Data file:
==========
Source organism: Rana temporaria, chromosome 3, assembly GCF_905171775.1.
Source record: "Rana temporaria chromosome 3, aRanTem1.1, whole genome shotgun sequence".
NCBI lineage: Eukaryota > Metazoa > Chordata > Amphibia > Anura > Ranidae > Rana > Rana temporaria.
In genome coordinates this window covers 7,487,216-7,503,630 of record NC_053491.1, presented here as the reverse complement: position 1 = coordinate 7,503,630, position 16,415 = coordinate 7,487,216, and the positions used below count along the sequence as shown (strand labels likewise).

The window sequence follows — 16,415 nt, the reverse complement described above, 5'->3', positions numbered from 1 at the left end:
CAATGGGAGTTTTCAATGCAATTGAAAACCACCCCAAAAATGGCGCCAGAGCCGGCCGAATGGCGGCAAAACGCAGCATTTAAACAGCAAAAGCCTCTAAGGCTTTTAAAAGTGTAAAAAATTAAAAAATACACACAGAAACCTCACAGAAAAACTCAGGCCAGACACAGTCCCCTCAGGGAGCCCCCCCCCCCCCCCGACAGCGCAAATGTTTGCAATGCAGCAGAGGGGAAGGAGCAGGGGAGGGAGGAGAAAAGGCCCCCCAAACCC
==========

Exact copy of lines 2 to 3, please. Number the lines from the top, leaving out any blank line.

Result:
Source record: "Rana temporaria chromosome 3, aRanTem1.1, whole genome shotgun sequence".
NCBI lineage: Eukaryota > Metazoa > Chordata > Amphibia > Anura > Ranidae > Rana > Rana temporaria.